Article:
03460_000_009The rich Christmas traditions of Finland, including food, decorations, and crafts, can add to your celebration of this holy time of year.
Next time you’re in Helsinki, just ask a Finnish member of the Church where Santa Claus lives. He’ll give you a sly grin and say, “Finland, of course.” Forget all that nonsense about the North Pole. The Finns know that Santa Claus really lives in a mysterious village on the slopes of Korvatunturi (“ear mountain”) in faraway Lapland.
Hmm, I say. I’m not completely convinced, but I can see my Finnish friends’ point. It seems fitting that they should claim Santa Claus as a fellow citizen. Just like Mickey and Minnie, Laurel and Hardy, Christmas and snowcapped Finland seem to go together naturally. In fact, Finns love Christmas. In the deep of winter, when the sun blinks and bows out by 3:00 P.M., members of the Church rejoice in the special Christmas promise of eternal light.
Finnish members enjoy many of their country’s traditional holiday celebrations. They eat plenty of good food, including a type of Finnish bread called pulla. They decorate trees with straw stars, apples, candles, glass balls, and candy. They visit friends and family. They sing. And, in true Finnish fashion, the enjoy a joulusauna, or Christmas sauna.
At the heart of their celebrating, however, is the remembrance of Jesus Christ, and Finnish members use the season, like mission president Mel Luthy and his family, to live even more fully His teachings. On Christmas Eve in Finland, families often visit the graves of loved ones and leave lighted candles in the snow. An elderly sister, a widow, wished to travel from Helsinki to Porvoo so that she could visit her husband’s grave. She had, however, no means of transportation. The Luthys volunteered to share their holiday with her by driving her to the distant cemetery. It turned out to be a magical night—candles glowed and light danced. All was calm. All was bright.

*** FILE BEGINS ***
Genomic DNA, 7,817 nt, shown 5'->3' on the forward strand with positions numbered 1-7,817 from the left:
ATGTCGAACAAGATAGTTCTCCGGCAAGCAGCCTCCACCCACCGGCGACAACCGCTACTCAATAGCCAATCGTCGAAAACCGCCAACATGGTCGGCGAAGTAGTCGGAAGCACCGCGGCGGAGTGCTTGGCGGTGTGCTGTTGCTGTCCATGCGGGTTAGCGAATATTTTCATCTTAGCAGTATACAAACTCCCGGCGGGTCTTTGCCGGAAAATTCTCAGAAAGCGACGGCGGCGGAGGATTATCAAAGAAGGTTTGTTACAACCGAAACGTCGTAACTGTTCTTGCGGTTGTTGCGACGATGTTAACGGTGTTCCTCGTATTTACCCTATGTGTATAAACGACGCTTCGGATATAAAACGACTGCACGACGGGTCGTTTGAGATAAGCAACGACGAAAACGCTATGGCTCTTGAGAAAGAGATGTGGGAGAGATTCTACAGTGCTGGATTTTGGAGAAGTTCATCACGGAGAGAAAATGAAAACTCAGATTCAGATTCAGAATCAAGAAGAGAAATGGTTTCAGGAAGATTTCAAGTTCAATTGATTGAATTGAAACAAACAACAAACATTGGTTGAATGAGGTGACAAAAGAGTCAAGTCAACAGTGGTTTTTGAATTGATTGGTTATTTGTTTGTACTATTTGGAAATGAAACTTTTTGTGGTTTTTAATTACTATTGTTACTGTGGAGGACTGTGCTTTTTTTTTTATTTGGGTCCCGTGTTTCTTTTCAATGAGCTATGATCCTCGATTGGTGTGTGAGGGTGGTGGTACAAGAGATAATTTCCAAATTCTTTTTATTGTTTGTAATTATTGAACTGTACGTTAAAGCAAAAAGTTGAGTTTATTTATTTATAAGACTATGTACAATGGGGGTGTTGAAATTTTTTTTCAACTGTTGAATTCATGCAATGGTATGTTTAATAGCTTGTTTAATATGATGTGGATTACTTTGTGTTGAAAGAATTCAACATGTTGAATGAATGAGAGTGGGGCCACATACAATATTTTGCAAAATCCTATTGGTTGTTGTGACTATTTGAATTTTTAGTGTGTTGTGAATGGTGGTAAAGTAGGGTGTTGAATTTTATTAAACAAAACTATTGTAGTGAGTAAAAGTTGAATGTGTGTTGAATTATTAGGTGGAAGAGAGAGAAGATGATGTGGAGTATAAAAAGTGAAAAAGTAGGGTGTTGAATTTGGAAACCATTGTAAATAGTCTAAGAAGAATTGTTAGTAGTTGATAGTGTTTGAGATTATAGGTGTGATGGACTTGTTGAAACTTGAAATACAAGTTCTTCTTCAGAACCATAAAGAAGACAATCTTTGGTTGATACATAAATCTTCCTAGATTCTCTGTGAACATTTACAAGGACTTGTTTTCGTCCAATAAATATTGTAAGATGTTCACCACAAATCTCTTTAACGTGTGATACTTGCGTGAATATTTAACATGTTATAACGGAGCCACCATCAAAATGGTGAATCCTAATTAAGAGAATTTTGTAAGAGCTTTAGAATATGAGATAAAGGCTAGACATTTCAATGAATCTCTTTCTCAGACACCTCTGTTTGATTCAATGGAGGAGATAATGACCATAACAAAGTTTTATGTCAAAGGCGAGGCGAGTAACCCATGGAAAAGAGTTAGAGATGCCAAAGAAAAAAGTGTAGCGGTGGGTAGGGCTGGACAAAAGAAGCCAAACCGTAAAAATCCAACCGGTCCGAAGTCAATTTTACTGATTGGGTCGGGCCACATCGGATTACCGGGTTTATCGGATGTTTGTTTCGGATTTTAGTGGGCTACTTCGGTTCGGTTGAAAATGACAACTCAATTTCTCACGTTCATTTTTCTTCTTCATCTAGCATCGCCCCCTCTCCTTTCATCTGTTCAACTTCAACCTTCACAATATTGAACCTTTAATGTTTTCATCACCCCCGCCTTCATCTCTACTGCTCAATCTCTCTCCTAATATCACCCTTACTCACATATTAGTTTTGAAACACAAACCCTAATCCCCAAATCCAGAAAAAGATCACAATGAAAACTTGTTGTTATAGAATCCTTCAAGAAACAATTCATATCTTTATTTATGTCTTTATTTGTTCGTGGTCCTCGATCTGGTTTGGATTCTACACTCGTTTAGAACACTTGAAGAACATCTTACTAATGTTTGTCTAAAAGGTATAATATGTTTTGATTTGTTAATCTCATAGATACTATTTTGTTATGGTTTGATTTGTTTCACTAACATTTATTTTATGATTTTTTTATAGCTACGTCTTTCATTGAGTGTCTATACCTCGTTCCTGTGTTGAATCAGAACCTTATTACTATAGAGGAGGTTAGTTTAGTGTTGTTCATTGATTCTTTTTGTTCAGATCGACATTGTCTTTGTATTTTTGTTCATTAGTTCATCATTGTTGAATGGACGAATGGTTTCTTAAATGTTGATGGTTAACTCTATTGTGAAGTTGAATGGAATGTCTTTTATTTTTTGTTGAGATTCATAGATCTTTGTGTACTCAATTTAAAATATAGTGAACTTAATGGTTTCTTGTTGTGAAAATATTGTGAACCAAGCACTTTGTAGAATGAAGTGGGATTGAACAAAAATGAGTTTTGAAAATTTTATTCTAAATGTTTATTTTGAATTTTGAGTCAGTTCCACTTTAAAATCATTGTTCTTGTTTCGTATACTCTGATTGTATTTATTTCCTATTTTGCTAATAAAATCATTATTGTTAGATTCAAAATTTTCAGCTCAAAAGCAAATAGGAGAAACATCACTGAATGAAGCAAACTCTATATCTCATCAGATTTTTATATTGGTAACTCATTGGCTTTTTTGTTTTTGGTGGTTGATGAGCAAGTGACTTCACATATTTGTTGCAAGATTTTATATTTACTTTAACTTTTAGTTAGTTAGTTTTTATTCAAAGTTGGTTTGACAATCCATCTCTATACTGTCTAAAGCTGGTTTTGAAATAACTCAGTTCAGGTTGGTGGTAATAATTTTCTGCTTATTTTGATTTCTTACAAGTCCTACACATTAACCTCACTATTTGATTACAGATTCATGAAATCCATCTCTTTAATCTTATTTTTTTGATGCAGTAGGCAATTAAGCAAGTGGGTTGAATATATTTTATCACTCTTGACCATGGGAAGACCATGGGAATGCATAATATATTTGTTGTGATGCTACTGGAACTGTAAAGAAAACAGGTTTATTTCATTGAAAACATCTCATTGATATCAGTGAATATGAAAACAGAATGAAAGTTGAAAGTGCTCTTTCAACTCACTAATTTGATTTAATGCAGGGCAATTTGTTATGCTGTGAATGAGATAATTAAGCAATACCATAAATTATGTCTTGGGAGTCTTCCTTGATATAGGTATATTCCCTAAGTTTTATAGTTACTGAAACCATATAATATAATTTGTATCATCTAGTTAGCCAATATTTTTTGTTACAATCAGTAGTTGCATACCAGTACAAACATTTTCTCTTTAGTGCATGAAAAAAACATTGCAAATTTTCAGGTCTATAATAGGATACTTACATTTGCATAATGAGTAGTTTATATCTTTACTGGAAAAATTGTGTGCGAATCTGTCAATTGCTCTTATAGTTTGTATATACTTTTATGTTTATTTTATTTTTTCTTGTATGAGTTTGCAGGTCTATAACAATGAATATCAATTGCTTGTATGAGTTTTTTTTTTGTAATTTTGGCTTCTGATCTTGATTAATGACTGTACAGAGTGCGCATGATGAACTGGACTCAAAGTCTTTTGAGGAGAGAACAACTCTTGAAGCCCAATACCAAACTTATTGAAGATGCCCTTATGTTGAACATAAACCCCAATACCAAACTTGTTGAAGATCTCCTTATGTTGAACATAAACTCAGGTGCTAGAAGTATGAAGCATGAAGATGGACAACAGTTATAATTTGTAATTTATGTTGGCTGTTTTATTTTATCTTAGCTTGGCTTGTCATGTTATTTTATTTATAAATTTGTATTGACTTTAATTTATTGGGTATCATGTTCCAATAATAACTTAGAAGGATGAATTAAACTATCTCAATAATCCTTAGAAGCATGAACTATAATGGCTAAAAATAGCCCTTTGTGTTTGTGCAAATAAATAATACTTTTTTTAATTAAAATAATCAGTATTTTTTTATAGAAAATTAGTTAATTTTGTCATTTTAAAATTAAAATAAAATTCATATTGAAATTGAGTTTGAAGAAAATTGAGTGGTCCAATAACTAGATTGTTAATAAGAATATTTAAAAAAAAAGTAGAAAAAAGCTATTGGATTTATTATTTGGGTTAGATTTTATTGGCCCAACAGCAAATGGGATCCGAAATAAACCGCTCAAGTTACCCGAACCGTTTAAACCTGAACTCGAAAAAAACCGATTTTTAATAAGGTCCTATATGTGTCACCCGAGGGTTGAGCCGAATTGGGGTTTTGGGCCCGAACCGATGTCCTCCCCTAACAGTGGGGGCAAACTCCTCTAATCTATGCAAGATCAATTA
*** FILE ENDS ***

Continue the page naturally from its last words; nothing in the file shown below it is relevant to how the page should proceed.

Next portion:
Christmas had come to Finland!
Finnish families are busy on the 24th—selecting and decorating their tree, preparing feasts, visiting friends—and so they start the morning with a hearty bowl of traditional rice porridge. Each child hopes he is the one lucky enough to have the single almond in his bowl. Make this easy breakfast for your own family this holiday season.
2 cups water
6 cups milk
1 1/4 cups rice
2 1/2 teaspoons salt
1 whole almond
Combine the water and milk. Bring to a boil.
Add rice to the milk and water mixture.
Simmer until cooked.
Add the salt and one whole almond. Serve with ground cinnamon, sugar, and milk.
Yield: 10 servings
Ornaments made of straw or wheat are very popular throughout all of northern Europe. Here’s a fun and easy wheat-weaving project for you to try on your own.
Twisted Rope Wreath
16 straws of wheat
Clean wheat. Cut your straw above the first joint and slide the leaf sheaf away.
Soak wheat. You must soak the cleaned wheat in COLD water for 15–30 minutes. See that the wheat is completely covered by the water.
Begin project. While your wheat is still damp, tie it in a bundle beneath the heads (a clove hitch works well). Divide the wheat into two equal groups. Hold one group in your left hand, palm up. Hold the second group in your right hand, palm up. You will need tension to twist the straws tightly enough and you can do one of three things: (a) Have a friend hold the heads for you. (b) Place the heads under a casement window. (c) Bend over and gently place the heads under your own foot. Now twist right hand group to the right, away from your body for about 1/2 inch. Lay the right hand group on top of the left hand group. Change hands. Twist again on right hand side, away from the body. Repeat this process over and over again until you have 7 inches of twisted rope. Tie so the rope won’t lose its shape. Bend the rope into a circle and tie both ends together. Decorate with a bow. Dry over a tapered soda bottle. Fan out heads.
Are your little brothers and sisters driving your mother last-minute-crazy? Help her out (and have yourself a great time) by doing what some rural Finnish children do on Christmas Eve—feed the birds! Fill a basket full of bread crumbs, sunflower seeds, suet, and anything else the birds in your neighborhood might like. Then take your brothers and sisters for a nice long winter walk and let them scatter “gifts” under trees and on sidewalks.